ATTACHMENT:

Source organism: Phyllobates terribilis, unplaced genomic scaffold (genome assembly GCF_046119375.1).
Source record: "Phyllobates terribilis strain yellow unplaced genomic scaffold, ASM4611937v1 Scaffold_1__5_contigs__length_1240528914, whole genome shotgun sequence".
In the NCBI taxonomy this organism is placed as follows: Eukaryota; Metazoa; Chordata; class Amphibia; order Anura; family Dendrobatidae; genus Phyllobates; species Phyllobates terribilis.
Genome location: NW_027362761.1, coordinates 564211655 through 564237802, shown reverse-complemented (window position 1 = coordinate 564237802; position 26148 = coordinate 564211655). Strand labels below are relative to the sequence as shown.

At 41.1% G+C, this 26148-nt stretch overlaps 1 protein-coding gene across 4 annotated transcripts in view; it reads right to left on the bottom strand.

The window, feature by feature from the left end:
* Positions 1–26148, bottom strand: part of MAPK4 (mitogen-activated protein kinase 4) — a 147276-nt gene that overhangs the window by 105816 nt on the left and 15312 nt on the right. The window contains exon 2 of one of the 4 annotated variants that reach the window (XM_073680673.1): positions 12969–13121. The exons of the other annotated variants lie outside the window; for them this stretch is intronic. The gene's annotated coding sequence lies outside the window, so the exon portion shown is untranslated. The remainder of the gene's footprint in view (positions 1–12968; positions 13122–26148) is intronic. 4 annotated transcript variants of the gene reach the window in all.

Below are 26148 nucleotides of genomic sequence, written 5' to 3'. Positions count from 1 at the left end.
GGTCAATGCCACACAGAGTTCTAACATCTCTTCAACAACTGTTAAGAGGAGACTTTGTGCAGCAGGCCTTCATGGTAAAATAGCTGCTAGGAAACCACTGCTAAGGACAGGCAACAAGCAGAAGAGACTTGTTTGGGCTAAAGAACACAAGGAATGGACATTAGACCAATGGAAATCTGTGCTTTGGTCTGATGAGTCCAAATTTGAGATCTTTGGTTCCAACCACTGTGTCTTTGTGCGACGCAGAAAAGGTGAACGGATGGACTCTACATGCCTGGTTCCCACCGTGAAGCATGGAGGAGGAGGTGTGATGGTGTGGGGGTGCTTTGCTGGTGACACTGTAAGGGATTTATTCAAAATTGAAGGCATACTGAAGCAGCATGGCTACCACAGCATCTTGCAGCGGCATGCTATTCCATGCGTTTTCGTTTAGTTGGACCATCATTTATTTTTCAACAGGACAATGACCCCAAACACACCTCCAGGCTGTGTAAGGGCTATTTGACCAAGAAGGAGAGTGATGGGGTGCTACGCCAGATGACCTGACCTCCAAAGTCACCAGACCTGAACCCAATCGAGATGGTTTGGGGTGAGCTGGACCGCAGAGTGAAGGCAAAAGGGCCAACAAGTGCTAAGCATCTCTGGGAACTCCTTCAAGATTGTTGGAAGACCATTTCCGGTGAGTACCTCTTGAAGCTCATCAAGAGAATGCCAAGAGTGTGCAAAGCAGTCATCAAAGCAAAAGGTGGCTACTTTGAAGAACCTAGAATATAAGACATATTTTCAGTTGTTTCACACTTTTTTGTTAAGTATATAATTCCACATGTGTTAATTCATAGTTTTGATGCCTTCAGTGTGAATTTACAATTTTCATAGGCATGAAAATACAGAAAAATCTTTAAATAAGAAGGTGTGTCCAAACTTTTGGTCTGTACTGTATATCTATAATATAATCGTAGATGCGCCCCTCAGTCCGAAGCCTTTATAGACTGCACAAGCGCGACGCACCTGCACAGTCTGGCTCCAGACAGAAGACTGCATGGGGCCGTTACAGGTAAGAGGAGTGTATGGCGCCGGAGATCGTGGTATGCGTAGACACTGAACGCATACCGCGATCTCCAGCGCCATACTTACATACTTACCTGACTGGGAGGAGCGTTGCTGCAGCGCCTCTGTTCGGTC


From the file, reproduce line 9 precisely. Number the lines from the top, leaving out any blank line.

GGTCAATGCCACACAGAGTTCTAACATCTCTTCAACAACTGTTAAGAGGAGACTTTGTGCAGCAGGCCTTCATGGTAAAATAGCTGCTAGGAAACCACTGCTAAGGACAGGCAACAAGCAGAAGAGACTTGTTTGGGCTAAAGAACACAAGGAATGGACATTAGACCAATGGAAATCTGTGCTTTGGTCTGATGAGTCCAAATTTGAGATCTTTGGTTCCAACCACTGTGTCTTTGTGCGACGCAGAAAAGGTGAACGGATGGACTCTACATGCCTGGTTCCCACCGTGAAGCATGGAGGAGGAGGTGTGATGGTGTGGGGGTGCTTTGCTGGTGACACTGTAAGGGATTTATTCAAAATTGAAGGCATACTGAAGCAGCATGGCTACCACAGCATCTTGCAGCGGCATGCTATTCCATGCGTTTTCGTTTAGTTGGACCATCATTTATTTTTCAACAGGACAATGACCCCAAACACACCTCCAGGCTGTGTAAGGGCTATTTGACCAAGAAGGAGAGTGATGGGGTGCTACGCCAGATGACCTGACCTCCAAAGTCACCAGACCTGAACCCAATCGAGATGGTTTGGGGTGAGCTGGACCGCAGAGTGAAGGCAAAAGGGCCAACAAGTGCTAAGCATCTCTGGGAACTCCTTCAAGATTGTTGGAAGACCATTTCCGGTGAGTACCTCTTGAAGCTCATCAAGAGAATGCCAAGAGTGTGCAAAGCAGTCATCAAAGCAAAAGGTGGCTACTTTGAAGAACCTAGAATATAAGACATATTTTCAGTTGTTTCACACTTTTTTGTTAAGTATATAATTCCACATGTGTTAATTCATAGTTTTGATGCCTTCAGTGTGAATTTACAATTTTCATAGGCATGAAAATACAGAAAAATCTTTAAATAAGAAGGTGTGTCCAAACTTTTGGTCTGTACTGTATATCTATAATATAATCGTAGATGCGCCCCTCAGTCCGAAGCCTTTATAGACTGCACAAGCGCGACGCACCTGCACAGTCTGGCTCCAGACAGAAGACTGCATGGGGCCGTTACAGGTAAGAGGAGTGTATGGCGCCGGAGATCGTGGTATGCGTAGACACTGAACGCATACCGCGATCTCCAGCGCCATACTTACATACTTACCTGACTGGGAGGAGCGTTGCTGCAGCGCCTCTGTTCGGTC